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Showing posts from November, 2009

(500) Days of Summer

There's a scene that comes about halfway into Charlie Kaufman's Eternal Sunshine of the Spotless Mind, and very early in the romance between its main characters, Joel and Clementine.  After a less than ideal first meeting, Joel visits Clementine at her workplace in search of a second chance, and though she's willing, she also matter-of-factly lays down the ground rules of their fledgling relationship.  "Too many guys think I'm a concept or I complete them or I'm going to make them alive," Clementine tells Joel, "but I'm just a fucked-up girl who is looking for my own peace of mind."  A beat, and then the two shift character, into the Joel who is deleting his memories of Clementine following the failure of their relationship, and the Clementine in his head, who acts as his tour guide in a nonlinear reenactment of it.  Ruefully, Joel admits that he didn't heed Clementine's warning.  "I still thought you were going to save me.  Eve…

Recent Reading Roundup 23

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It's been a long time since I did one of these, so long that some of the books I read in the interim have already faded so much in my memory that I can't comment meaningfully on them.  Here are my thoughts on the ones that have lingered.
Sunnyside by Glen David Gold - Gold's long-awaited follow-up to the enormously enjoyable Carter Beats the Devil features the same careful attention to period detail, and the same seemingly effortless evocation of early 20th century Americana, but it is also so shapeless, so caught up in the desire to make Meaningful Statements, that it becomes the exact opposite of Carter--a genuine chore to read.  Like Carter, Sunnyside is a When It Changed novel, this time focusing on film, and particularly film star celebrity, rather than television.  But whereas Carter made a relatively modest statement--that the invention of television changed the face of public entertainment, in the process putting acts like the superstar magician out of business--Sun…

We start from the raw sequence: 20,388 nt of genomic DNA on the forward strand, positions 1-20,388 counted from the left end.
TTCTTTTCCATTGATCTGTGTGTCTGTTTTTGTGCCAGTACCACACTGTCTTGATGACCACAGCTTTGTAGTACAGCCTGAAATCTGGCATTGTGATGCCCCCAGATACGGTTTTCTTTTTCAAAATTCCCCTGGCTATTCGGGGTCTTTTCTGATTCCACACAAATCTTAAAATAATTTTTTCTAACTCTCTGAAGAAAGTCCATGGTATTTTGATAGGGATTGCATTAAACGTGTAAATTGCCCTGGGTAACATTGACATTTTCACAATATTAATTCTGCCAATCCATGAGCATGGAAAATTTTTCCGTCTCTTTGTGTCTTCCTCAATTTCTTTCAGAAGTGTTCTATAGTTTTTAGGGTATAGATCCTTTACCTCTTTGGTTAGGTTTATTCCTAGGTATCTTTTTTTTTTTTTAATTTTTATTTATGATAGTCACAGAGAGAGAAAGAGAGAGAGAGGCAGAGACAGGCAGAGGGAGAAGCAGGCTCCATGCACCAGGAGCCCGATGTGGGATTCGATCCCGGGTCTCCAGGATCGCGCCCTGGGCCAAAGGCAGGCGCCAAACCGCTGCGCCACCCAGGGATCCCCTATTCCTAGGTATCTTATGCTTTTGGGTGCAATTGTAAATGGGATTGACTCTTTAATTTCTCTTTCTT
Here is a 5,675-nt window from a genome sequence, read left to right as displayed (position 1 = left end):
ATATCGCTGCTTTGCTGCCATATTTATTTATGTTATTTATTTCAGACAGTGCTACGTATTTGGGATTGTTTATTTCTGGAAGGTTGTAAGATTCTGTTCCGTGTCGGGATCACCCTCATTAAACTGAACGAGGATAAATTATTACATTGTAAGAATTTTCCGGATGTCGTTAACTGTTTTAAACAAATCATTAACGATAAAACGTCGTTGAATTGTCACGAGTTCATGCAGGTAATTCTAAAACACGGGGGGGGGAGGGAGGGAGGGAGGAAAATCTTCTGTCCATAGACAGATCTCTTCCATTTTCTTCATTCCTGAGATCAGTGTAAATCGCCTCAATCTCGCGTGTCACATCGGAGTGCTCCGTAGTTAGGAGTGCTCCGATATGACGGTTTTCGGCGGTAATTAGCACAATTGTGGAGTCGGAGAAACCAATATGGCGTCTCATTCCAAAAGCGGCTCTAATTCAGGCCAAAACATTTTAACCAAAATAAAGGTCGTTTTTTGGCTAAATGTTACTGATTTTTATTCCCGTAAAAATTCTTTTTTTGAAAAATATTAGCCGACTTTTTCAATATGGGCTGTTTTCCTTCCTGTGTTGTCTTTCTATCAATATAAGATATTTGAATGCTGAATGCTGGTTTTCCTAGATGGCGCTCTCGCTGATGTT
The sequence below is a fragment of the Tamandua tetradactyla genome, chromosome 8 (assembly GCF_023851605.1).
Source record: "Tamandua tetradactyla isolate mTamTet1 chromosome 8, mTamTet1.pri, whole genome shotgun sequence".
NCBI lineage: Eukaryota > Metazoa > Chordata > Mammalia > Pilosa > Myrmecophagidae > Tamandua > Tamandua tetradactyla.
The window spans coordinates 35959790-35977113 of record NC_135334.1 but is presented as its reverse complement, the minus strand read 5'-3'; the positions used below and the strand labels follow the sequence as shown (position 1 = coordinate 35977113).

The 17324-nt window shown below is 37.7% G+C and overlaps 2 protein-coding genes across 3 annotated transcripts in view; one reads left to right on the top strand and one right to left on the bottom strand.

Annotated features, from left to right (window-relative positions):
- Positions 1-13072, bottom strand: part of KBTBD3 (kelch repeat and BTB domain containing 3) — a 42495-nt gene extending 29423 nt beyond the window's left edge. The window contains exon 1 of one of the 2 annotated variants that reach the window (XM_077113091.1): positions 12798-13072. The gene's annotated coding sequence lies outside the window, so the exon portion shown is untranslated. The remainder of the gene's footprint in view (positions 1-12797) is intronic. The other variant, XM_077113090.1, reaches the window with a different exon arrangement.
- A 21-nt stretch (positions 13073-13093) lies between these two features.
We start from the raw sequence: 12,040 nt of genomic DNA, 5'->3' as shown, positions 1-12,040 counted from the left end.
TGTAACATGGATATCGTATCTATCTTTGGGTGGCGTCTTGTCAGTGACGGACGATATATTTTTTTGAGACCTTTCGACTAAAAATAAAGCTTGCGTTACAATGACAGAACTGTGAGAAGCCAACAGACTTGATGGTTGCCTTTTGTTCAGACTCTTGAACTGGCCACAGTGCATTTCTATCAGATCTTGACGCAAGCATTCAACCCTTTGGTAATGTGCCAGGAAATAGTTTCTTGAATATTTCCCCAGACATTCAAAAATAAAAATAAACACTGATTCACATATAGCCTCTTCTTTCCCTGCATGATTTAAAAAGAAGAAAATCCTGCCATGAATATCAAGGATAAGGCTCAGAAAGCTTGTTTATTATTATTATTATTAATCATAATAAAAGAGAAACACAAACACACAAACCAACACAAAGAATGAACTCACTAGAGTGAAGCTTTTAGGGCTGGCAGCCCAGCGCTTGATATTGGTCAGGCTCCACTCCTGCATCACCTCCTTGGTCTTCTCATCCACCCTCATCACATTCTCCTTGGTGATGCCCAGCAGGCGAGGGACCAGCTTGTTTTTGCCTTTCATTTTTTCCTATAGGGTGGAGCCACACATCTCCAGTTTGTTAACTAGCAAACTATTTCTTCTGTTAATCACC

Thoughts on the New TV Season, 2009 Edition, Part 4

My God, it willnotend.  Progress report: Community and The Good Wife remain very good.  Stargate: Universe seems to be using the loosest possible interpretation of 'plot' (it would be nice to think that the two episodes in which the characters gloomily contemplate their imminent demise as the ship flies straight towards a star, only for its automated systems to save them at the last minute, represent the nadir of the show's storytelling, but as we're only seven episodes in that seems unlikely) while expending most of its energy on soapy shenanigans.  But since most of the characters are underdeveloped, the relationships between the main castmembers are nearly nonexistent, and the writers show little or no flair for enjoyably trashy, Melrose Place-style plotting, it's hard to care about X's affair with Y and A's unrequited crush on B.  The show seems determined to alienate the franchise's core fanbase without doing enough to capture a new one.
White Colla…

Thank Goodness for Small Favors

TV site CliqueClackinterviewsDefying Gravity creator James Pariott about his plans for the now-defunct series's future, and his revelations about the planned storyline for the character Nadia--a no-nonsense, unemotional, extremely sexually aggressive German woman--put even the most fail-tastic of science fiction shows to shame:
Nadia — She had quite the odd hallucinations, didn’t she? Who was that man she kept seeing, and why did he look so much like Nadia? As Parriott revealed to me, some fans of the show got it right in their guess that she was, in fact, a hermaphrodite when she was born. The choice was made for her when she was 11, by her parents, which sex she’d ultimately become. So that man we’re seeing is actually what Nadia would have been, had they chosen to raise her — or him — as a man.
Now, here’s the wild kicker. All those DNA changes that are happening with the crew, caused by Beta and the other artifacts? Well, they would eventually wind up causing Nadia to gradually…

Future History, Repeated

In my post about The Children's Book, I suggested that historical fiction might be broadly defined as fiction that takes place in a time and setting not directly experienced by its author.  Within that definition one can distinguish between different kind of historical novels according to how close they come to recorded history, to the people and events in the history books.  A historical novel can center entirely or for the most part around fictional people living ordinary (for their time) lives in the past (The Little Stranger, Sacred Hunger, Possession).  Or it can describe fictional people being caught up in momentous events (Octavian Nothing, Year of Wonders, The Children's Book).  Or it can place fictional characters at the epicenter of the great changes of their time, sometimes rubbing shoulders with historical figures, sometimes taking their place (Dorothy Dunnett's Lymond Chronicles, The Baroque Cycle).  Or it can dispense with fictional characters and plots altog…